How much bad credit does it take for me to be denied credit?
As you may have already experienced, even one small late pay listing may result in credit denials. It is a myth that a large amount of positive credit can outweigh some negative credit. Any negative credit whatsoever can become a substantial credit obstacle.
Different kinds of creditors respond differently to bad credit. If you filed bankruptcy, it is safe to say that your bankruptcy will continue to make it more difficult to get credit for seven years after your last late payment assuming you don't repair your credit.
Within two years after the last negative listing, a consumer can usually acquire "sub-A" financing for a home (assuming all accounts are paid.) Within three years, the consumer should be able to get normal "A" mortgage rates even without credit repair (that assumes that the person has been current on bills all the while.)
Auto financing is a little less forgiving. You may find yourself paying higher or slightly higher interest rates on cars until seven years after the negative listings (without credit repair), when the listings are deleted from the credit report. You can get auto financing with bad credit in most areas, but the rates are going to be astronomical. Yet, time heals all wounds, and you should be doing better within three years after the negative listing.
Credit cards and banks are the least forgiving of all. Many standard-rate credit cards will not even consider an application from a person with any negative credit on their credit report. In these days, though, there are credit cards that cater to every credit situation; even someone who discharged their bankruptcy the day before applying.
Most of these cards charge very high interest or unusual up front fees or security deposits. It is common for one of these cards to charge you an "application" fee equal to the limit on the card.
After a bankruptcy "ages," prospects become better, but they will remain sub-standard until the negative listings fall off the credit report. With that said, it shouldn't be forgotten that bad credit can usually be repaired after a significant amount of effort and follow-through. Even bankruptcy can be repaired after enough effort and time are dedicated to the task. Click here to learn more about Credit Repair.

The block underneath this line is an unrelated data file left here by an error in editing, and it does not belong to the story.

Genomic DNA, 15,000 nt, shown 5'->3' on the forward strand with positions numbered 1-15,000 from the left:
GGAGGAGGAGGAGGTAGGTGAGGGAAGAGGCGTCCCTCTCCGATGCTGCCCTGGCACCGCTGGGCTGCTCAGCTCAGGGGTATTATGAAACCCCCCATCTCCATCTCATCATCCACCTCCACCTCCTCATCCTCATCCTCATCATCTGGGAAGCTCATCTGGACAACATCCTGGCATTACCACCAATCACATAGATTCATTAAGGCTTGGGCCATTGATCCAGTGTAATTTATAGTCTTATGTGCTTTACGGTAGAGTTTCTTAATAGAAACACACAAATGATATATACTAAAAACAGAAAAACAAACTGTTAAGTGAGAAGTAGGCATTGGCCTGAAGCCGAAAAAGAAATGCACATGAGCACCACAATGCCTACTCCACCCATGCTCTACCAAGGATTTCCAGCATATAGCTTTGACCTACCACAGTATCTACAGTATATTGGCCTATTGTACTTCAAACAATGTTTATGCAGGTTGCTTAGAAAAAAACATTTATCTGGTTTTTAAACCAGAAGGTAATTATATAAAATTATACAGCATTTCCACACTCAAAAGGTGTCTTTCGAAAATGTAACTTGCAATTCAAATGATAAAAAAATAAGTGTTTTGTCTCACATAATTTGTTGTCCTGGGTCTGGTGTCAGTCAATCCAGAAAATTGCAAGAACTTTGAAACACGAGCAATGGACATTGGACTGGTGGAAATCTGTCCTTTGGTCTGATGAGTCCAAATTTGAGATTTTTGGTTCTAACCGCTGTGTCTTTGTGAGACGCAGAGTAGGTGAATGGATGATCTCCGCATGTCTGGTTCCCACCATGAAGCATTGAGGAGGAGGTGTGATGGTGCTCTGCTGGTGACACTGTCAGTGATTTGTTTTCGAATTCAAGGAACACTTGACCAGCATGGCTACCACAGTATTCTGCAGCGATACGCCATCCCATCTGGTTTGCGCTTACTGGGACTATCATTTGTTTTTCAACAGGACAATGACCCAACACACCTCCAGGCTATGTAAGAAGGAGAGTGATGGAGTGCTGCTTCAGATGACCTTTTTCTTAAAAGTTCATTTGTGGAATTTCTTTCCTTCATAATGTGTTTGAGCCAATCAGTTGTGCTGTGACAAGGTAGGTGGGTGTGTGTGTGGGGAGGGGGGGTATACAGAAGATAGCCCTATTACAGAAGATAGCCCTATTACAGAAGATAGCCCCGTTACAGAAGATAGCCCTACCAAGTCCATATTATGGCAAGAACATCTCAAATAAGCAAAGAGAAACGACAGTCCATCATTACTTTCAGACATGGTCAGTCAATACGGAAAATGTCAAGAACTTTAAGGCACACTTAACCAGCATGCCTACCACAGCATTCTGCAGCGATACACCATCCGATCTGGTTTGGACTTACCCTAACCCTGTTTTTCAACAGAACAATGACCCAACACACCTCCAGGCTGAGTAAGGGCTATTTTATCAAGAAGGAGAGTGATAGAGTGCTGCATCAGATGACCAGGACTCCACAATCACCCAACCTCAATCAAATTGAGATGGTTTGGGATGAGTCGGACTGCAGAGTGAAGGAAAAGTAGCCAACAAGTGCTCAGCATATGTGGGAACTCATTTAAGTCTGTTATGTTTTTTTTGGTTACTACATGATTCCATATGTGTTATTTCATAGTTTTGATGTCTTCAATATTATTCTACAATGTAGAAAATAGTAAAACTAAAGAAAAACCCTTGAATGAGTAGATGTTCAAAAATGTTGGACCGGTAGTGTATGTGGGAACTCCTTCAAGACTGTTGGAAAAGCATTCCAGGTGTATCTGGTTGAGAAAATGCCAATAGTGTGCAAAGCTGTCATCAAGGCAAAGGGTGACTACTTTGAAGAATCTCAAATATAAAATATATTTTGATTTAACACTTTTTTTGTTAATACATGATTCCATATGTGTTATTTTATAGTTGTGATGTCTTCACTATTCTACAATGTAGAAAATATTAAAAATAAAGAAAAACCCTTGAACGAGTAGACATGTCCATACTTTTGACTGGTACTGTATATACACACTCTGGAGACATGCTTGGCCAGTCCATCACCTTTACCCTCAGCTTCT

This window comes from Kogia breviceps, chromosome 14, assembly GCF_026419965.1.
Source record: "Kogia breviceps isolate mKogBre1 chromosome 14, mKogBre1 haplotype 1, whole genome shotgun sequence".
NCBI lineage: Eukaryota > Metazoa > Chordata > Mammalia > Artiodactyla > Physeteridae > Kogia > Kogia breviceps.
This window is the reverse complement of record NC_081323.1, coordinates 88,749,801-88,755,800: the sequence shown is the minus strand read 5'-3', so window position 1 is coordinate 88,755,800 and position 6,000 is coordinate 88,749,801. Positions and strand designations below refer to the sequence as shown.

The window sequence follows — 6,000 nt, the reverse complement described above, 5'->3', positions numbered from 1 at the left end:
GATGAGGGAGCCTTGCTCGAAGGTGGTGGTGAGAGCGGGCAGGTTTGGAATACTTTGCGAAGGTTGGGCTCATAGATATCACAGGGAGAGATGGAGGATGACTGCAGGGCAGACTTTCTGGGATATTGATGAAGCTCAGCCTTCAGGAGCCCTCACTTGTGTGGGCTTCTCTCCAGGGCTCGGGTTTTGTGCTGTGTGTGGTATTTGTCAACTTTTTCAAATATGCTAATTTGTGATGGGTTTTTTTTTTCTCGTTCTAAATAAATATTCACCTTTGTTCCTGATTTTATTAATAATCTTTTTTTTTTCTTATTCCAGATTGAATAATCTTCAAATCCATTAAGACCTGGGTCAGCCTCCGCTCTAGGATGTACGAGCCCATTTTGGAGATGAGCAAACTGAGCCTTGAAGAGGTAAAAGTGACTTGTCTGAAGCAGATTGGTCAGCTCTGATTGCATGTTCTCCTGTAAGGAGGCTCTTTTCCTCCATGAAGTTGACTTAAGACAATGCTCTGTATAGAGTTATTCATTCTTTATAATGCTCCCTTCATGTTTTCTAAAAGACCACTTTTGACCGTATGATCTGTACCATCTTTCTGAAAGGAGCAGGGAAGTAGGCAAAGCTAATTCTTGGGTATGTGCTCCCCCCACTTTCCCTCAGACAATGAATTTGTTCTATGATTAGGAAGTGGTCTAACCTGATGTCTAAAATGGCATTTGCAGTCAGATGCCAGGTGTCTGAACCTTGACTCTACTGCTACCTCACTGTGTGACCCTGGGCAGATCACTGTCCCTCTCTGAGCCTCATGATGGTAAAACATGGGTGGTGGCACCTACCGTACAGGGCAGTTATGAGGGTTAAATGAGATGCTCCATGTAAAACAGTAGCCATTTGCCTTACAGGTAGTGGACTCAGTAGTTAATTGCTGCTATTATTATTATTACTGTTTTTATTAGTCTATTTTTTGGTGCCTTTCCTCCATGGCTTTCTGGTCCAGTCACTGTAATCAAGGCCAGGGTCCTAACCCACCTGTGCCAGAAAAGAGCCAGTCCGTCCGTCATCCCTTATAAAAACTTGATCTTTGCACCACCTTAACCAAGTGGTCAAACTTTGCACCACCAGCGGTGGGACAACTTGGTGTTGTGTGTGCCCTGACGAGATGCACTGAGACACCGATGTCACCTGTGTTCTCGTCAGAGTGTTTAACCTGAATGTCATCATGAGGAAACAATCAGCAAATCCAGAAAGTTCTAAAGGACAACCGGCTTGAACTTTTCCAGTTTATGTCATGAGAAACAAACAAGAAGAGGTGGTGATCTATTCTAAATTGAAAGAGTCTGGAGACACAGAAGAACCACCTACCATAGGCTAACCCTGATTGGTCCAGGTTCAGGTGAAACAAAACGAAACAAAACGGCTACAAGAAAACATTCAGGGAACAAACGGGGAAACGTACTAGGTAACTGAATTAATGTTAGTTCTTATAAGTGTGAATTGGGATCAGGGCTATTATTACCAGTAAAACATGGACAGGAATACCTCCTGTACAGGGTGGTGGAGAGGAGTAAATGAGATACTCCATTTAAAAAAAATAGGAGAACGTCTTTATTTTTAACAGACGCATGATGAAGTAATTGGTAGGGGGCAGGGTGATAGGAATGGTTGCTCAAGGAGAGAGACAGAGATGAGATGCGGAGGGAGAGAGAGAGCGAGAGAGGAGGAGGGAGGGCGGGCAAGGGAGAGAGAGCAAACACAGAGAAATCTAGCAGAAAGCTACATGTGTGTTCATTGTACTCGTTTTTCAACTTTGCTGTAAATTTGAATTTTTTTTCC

Why credit report repair?
In the court system, you are presumed innocent until proven guilty. However, in the credit system, it may feel as though you are guilty until you prove your innocence.
Thankfully, the law gives you the right to dispute any credit listing on your credit reports that you feel may be inaccurate, untimely, misleading or unverifiable (questionable items). If a credit bureau can't verify the accuracy of a disputed listing, then it must be removed from your credit report.
The Fair Credit Reporting Act (FCRA) gives you the right to accurate credit reporting. Exercise that right by having your questionable credit listings either verified as accurate or removed from your credit reports according to the law.
Why hire a law firm?
When dealing with something as important and sensitive as your credit, you should be very careful who you trust to help you. Who you hire to represent you can have a profound effect on the outcome of your case.
When it comes to matters of trust, there is no better place to turn than a law firm. Attorneys are bound by rules of ethics that require them to act with absolute integrity. Attorneys are responsible for looking after their clients' best interest, and are required to call upon every means possible to obtain positive results for those clients.
With the lawyers of Lexington Law on your side, you will have a true advocate for your rights - someone who cares about you and your situation, and will work very hard to help you reach your credit goals.